Newsletter : 7fax0723.txt
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>JN July 23, 1997, Vol. 5, Num. 133
Netanyahu Loses Confidence Vote but Stays in Power
Israeli Prime Minister Benjamin Netanyahu lost a parliamentary
no-confidence vote Monday but stayed in office as opposition
parties failed to rally enough support to topple his government.
The vote in the 120-member parliament went 49-44 against Netanyahu
on a no-confidence motion over rising unemployment. Bringing down
the government requires an absolute majority of 61 legislators.
Netanyahu's coalition partners from the National Religious Party
stayed away from the vote.
Dead Sea Scroll Conference Under Way
By Patricia Golan (VOA-Jerusalem)
An international conference marking 50 years since the discovery of
the Dead Sea Scrolls opened this week in Jerusalem. Most scholars
believe the 2,000-year-old scrolls were written by a secretive
breakaway Jewish sect that hid them in caves for safe keeping.
While considered one of the greatest archeological discoveries ever
made, the scrolls are still buried in both political and scholarly
With 350 scholars from all over the world, the Congress on the Dead
Sea Scrolls is the largest scholarly conclave ever held on the
Between 1947 and 1956, scrolls were found in 11 caves dotting the
hills above Qumran on the Dead Sea. In all, 800 documents were
found, written in Hebrew, Aramaic and Greek, containing Old
Testament texts, psalms, commentaries and other works. Some of the
scrolls are written in code. A 60-member team of experts is trying
to piece together thousands of scroll fragments and publish a
complete text by 2001.
Israel Museum Director James Snyder calls the scrolls the most
significant patrimony of the State of Israel and one of the most
significant in the history of mankind.
"In a way, the scrolls are for us what the Mona Lisa is for the
Louvre in Paris. People come to Jerusalem and on their checklist of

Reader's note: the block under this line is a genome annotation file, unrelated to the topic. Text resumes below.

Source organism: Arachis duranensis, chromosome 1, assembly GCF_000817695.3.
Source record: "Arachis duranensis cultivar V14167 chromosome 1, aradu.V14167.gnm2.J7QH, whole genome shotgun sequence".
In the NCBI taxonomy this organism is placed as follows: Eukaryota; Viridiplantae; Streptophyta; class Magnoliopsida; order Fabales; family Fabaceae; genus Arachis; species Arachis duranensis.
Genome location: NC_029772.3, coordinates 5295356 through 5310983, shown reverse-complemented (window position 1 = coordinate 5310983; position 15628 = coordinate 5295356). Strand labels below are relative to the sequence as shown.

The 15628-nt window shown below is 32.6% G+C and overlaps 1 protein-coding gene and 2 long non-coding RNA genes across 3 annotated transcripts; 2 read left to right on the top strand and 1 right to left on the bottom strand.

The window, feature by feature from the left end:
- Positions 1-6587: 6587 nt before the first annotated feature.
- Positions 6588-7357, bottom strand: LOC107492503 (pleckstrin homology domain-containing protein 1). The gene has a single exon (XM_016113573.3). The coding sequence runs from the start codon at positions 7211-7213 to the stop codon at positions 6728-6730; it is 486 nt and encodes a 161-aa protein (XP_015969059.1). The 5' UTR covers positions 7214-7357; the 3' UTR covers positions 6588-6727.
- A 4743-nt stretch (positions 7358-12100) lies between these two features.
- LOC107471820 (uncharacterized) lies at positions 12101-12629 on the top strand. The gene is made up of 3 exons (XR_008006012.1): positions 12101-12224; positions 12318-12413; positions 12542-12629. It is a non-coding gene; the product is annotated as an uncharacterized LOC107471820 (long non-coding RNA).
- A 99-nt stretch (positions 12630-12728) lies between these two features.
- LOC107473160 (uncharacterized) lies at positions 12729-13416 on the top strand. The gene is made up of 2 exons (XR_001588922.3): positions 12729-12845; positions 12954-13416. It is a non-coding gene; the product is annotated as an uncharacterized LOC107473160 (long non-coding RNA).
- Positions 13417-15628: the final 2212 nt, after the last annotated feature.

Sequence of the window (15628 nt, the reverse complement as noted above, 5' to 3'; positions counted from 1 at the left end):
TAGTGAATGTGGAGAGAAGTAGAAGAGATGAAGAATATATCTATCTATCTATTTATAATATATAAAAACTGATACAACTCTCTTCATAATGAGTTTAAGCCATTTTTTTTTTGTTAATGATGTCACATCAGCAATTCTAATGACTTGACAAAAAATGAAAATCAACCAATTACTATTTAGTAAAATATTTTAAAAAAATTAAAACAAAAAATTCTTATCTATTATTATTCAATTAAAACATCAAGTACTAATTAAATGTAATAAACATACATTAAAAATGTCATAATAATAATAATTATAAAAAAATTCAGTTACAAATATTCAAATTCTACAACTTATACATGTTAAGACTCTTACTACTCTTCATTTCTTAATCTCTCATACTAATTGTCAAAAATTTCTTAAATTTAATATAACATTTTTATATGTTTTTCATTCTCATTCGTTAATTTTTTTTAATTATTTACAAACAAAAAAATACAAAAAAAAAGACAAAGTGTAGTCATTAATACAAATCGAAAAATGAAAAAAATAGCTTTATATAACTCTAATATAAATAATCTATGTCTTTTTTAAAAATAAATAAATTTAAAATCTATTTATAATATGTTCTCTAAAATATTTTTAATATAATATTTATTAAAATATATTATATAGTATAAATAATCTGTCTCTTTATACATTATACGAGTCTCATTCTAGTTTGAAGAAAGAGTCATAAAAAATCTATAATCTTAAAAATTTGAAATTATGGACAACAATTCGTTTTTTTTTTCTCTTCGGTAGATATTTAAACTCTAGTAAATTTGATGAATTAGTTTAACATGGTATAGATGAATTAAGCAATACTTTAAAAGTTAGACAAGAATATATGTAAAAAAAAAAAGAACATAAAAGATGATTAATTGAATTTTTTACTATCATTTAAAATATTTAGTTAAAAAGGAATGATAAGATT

significant cultural objects they have the Dead Sea Scrolls. They
feel the need to come and see them, to look at the shrine, to
observe the scrolls and to leave. Our great worry... is that
people look at the scrolls without any sense of understanding
of their history, importance, context and meaning. So for us this
Congress became an opportunity through the course of the year to
celebrate the scrolls."
The Dead Sea Scrolls conference is already provoking lively, even
bitter debates. The most widely held view of the origin of the
scrolls is that Qumran was the library of the secretive Essenes,
but some scholars challenge that view, saying the scrolls were
written elsewhere, possibly in the Temple in Jerusalem.
One dispute that is not being debated at the conference is the
political one. Israel bought some of the scrolls in the 1950s soon
after they were unearthed. These are kept at the Israel Museum,
located in west Jerusalem. Other scrolls were acquired after the
1967 Mideast war when Israel captured east Jerusalem. That's where
the Rockefeller Museum is located and serves as home to many of the
scrolls. The Palestinians challenge Israel's right to ownership of
the scrolls, calling the capture of the documents "theft."
Speaking at a news conference, the head of the Israel Antiquities
Authority, Amir Drori, rejected Palestinian claims, saying Israel
would keep the 2,000 year-old documents because they were legally
inherited and an inseparable part of Jewish tradition. So the issue
of the ownership of the scrolls has been left to final status
talks, aimed at reaching an overall political settlement.
Document Says Vatican Hid Fascist Gold
The Vatican stored 200 million Swiss francs, mostly in gold
coins, for Croatian fascists just after World War 2 to keep the
money out of Allied hands, according to a previously classified
The October 1946 document marks the first time in more than a
year-long hunt of national archives that the Vatican has been
mentioned in connection with gold looted by the Nazis or their
allies. A&E Television said it found the document during research
for a two-hour documentary, "Blood Money: Switzerland's Nazi Gold,"
that it will broadcast Saturday.
The Vatican denied the report that it had stored $130 million for
Croatian fascists. The U.S. document, dated said that pro-Nazi
Croatian fascists removed about $230 million from Yugoslavia at the
end of the war. In the document, U.S. Treasury Department official
Emerson Bigelow wrote to the department's director of monetary
research that the British managed to capture only about $87
million. He said a reliable source in Italy had told him the
Vatican held the rest.
In other news. Swiss banks published a list of more than 2,000
names on dormant accounts opened by foreigners before 1945,
including assets left by Jewish Holocaust victims, in the Wednesday
edition of the Russian newspaper Izvestia.
There was no mention in the list of how much money the accounts
contained but Swiss sources said it was around $40 million -- much
more than originally believed. Izvestia was the first newspaper to
carry the advertisement, which was to appear in papers worldwide as
the Swiss Bankers' Association breaks with a tradition of secrecy
after criticism by Jewish groups.
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